Grant Avenue by Boat: 25 Years Since the 1993 Junction City Flood

Milford Reservoir rushes through a channel cut in Highway 57 along the top of Milford Dam during the 1993 flood (Photo courtesy Geary County Historical Society)

Milford Reservoir rushes through a channel cut in Highway 57 along the top of Milford Dam during the 1993 flood (Photo courtesy Geary County Historical Society)

In mid-July 1993, 32” of precipitation fell in Geary County in northeast Kansas, home to the Milford Dam and nearby Junction City. On July 19, with the lake at crisis level, Milford Dam Project Manager Brad Myers maximized the water going through the dam into the valley below, which kept the lake from cresting the dam but unfortunately caused flooding.

Despite efforts at the dam to manage outflow without washing away any of the dam’s infrastructure, waters along Junction City’s Grant Avenue continued to rise. The nearby Smoky Hill River also caused concern. Hundreds of Junction City residents flocked to parking lots to help fill sandbags despite the summer heat.

The situation at the dam continued to worsen. On July 24, in order to prevent the dam from collapsing, construction crews cut a channel into Highway 57 along the top of the dam.

Large portions of Grant Avenue, including businesses and mobile home parks, were evacuated that day – 3,500 people had to leave their homes. Hundreds camped in the high school gymnasium on cots provided by the Red Cross and the army. The next day, Governor Joan Finney declared the dam site and surrounding region an emergency area. By 8:30 that evening, three feet of water covered Grant Avenue. The depth of Milford Lake, normally 65 feet, rose to 101.18 feet. To try to save the dam, Myers and the Army Engineer Corps developed a contingency plan that involved using massive stone reinforcements for the channel over Highway 57. Junction City residents stood in their yards and saw Army Chinook helicopters hauling house-sized boulders towards Milford.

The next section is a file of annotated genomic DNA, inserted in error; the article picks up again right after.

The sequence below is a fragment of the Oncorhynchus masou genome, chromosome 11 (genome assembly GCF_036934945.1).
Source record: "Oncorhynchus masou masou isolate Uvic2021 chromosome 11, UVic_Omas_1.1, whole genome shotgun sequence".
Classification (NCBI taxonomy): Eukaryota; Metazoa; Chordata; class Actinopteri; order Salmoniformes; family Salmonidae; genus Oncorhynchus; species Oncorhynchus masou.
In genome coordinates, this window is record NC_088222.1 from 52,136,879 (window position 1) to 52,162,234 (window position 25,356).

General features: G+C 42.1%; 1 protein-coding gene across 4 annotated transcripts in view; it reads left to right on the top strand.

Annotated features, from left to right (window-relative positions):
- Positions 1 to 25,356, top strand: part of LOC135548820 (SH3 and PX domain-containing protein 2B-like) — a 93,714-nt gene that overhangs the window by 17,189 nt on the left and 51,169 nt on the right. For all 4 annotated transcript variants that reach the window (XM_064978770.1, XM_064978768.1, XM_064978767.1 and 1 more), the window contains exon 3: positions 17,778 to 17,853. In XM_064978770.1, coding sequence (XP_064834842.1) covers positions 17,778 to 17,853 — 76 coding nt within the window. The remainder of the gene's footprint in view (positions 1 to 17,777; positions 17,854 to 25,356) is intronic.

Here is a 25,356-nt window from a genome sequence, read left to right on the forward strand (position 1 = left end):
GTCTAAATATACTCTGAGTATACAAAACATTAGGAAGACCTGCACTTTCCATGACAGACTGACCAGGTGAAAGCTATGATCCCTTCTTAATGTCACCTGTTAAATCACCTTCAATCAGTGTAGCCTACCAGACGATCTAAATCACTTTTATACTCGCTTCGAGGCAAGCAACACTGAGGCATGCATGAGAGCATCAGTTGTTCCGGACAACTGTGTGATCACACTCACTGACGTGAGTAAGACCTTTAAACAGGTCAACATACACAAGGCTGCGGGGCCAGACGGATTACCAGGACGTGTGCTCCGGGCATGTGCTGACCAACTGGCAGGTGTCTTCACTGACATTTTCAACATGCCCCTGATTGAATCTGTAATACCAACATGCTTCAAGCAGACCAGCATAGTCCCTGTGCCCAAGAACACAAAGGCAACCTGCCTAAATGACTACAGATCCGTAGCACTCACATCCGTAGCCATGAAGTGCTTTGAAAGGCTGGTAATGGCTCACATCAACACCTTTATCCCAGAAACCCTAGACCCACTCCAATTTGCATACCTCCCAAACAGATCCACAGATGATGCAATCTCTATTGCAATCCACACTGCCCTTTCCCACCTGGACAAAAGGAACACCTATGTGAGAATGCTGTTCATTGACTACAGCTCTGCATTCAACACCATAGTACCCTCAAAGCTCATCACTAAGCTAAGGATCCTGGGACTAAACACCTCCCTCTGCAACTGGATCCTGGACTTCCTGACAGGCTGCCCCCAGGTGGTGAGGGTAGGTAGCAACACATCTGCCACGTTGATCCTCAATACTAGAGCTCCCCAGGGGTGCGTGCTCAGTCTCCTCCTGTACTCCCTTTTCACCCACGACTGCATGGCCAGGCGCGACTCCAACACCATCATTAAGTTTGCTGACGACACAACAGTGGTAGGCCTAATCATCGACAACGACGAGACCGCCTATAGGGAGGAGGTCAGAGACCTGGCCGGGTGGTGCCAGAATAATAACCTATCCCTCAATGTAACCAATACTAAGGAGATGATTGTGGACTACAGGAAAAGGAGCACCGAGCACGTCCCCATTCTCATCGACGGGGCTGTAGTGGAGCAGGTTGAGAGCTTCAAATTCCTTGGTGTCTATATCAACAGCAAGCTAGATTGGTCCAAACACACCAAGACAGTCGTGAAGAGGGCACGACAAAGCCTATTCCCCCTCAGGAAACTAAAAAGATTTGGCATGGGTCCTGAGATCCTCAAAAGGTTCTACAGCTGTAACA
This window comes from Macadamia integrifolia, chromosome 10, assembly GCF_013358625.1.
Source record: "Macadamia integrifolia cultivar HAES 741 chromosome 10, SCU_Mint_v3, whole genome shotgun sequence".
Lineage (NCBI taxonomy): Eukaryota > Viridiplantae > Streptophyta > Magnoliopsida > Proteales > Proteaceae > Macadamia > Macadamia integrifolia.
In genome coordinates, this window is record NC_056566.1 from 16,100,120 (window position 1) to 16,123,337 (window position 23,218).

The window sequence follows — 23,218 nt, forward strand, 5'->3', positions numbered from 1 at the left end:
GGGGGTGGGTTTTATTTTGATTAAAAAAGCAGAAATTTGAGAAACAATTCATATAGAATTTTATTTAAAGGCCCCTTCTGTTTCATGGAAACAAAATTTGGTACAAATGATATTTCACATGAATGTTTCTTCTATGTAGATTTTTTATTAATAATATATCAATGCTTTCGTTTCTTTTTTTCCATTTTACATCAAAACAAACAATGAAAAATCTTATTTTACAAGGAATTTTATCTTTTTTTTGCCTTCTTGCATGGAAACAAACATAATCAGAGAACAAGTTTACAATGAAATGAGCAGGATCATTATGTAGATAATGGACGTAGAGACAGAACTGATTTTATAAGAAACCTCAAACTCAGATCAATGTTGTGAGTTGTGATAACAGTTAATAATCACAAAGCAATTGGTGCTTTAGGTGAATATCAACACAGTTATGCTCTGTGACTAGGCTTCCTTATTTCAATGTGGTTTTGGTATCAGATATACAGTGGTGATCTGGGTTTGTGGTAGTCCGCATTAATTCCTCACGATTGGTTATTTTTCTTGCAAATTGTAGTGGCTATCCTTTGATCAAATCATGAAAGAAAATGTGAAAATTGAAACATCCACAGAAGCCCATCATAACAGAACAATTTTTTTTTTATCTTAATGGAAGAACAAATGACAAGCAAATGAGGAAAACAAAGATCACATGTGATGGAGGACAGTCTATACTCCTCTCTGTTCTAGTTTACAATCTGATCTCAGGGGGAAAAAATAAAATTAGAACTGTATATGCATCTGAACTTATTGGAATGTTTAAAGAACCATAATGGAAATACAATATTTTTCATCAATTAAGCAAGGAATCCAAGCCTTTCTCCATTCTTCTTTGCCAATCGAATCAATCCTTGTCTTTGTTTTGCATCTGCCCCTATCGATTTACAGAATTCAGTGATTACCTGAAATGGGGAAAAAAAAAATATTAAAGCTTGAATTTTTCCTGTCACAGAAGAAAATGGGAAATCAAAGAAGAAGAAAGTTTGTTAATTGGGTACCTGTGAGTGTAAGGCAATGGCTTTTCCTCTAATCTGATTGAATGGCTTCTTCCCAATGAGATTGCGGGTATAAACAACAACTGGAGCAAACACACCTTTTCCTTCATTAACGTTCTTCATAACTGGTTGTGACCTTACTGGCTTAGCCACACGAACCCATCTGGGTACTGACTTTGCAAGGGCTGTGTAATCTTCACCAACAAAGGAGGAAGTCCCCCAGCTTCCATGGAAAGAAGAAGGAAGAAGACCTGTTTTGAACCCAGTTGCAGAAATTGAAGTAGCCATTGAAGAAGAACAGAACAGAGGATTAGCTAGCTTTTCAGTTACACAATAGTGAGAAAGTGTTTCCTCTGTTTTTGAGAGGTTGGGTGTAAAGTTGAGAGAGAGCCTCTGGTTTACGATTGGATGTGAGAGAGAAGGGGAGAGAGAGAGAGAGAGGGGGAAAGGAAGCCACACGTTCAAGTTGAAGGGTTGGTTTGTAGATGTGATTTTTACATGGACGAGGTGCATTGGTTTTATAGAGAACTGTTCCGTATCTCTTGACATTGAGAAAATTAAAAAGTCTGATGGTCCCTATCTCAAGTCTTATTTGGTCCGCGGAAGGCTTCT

On July 26, the output-level of the dam finally fell, a good sign. Soon after, residents were hard at work cleaning up.

Heather Hagedorn, curator of the Geary County Historical Society, commented that, “one of the greatest impacts the flood had on Geary County was the sense of community that arose out of the disaster.  Neighbors worked together, children worked alongside adults, all to help stem the tide of the flood through sandbagging efforts. While these efforts were not always successful, they created a network of support within the community that is still remembered.”

Learn more about Junction City and Geary County’s water stories at the Water/Ways Smithsonian Institution Traveling Exhibition at the Geary County Historical Society & Museums facility from January 6 to February 18, 2018.

To learn more about local water history, check out the partner exhibition in Marion from February 24 to March 24, 2018.

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